di Maggi Payne*
[In occasione del concerto di Strings City del 14 dicembre a cura di Tempo Reale, dedicato a Pauline Oliveros, abbiamo chiesto a Maggi Payne, compositrice elettroacustica e co-direttrice dal 1992 al 2018 del Center for Contemporary Music al Mills College, di scrivere un ricordo sulla grande pioniera americana].
In 1969-70 I was pursuing my Master of Music degree at the University of Illinois at Urbana-Champaign. Gordon Mumma was teaching there that year. I mentioned to him how infatuated I was with Toru Takemitsu’s November Steps, which features a shakuhachi. Having specialized in contemporary music and extended flute techniques for years, I desperately wanted a shakuhachi, but couldn’t locate one. Gordon mentioned that Pauline Oliveros, who I didn’t know at the time, was soon to be on her way to Japan. He suggested that I write her a letter asking her to purchase one for me. The suggestion seemed presumptuous but I wanted one so badly that I garnered the courage to write her. To my surprise she wrote back, saying that she would be happy to purchase one for me while she was in Japan. I never forgot her kindness to a young stranger.
My intense interest in electronic music, which I had started to learn from James Beauchamp that year, prompted Gordon to recommend that I study with Robert Ashley at the Center for Contemporary Music (CCM) at Mills College in Oakland, California. I took Gordon’s advice and never regretted that decision. I didn’t know much about Mills, but once I arrived it didn’t take long to learn that Pauline was the first Co-Director (1966-67) of the Tape Music Center, soon to be renamed the Center for Contemporary Music. Although she was there only one year before taking a position at the University of California at San Diego, her presence was still felt when I entered the MFA in Electronic Music and the Recording Media program in 1970.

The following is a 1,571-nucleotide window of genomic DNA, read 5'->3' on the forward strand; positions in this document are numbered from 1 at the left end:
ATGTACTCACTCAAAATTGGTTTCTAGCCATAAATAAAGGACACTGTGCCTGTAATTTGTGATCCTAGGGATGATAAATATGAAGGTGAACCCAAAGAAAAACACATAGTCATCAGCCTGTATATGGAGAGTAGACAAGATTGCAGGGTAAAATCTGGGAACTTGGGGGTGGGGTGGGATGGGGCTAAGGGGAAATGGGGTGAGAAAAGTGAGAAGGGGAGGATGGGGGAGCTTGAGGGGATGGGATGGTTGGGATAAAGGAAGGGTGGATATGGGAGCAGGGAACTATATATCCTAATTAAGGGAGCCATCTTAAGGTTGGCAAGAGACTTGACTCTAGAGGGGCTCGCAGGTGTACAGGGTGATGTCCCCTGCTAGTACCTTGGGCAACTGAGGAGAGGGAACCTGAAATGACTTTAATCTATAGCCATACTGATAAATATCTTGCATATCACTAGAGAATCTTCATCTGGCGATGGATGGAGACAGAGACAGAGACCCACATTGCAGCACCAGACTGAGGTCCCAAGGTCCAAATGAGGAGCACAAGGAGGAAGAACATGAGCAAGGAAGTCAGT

She was a Visiting Professor at Mills in 1985, and in 1996 became the Darius Milhaud Professor. When she moved on to Rensselaer Polytechnic Institute she still taught one class in the fall at Mills, commuting across the country every other week for years until Skype became reliable. In 1998 Pauline, Brenda Hutchinson, and I improvised with several remote collaborators in a series of live streaming netcasts organized by Turbulence. We performed at Mills College, with groups in two different locations in NYC. We subsequently performed several times with different improvisers in a variety of locations. Delays times were anywhere from two to eight seconds, connecting in a fascinating way to Pauline’s early works using tape delays.
We took part in Eliane Radigue’s Labyrinthe Sonare at Mills College in 1998, Pauline’s Sounding the Margins (2002), and elsewhere in the San Francisco Bay Area. In celebration of her 80thbirthday at Mills, John Bischoff, James Fei, Chris Brown, and I performed her In Memoriam: Nikola Tesla, Cosmic Engineer with Merce Cunningham’s Event with Canfield. Her scores have nuanced complexity, and she had a clear vision about how to perform her works. For In Memoriam she didn’t want the discussion among the audio performers that begins the work to be too technical and she wanted the extremely low beat frequencies to be extremely loud, flooding the audience. It was an incredible sensation, and her input at the rehearsals and after the first of two performances was essential.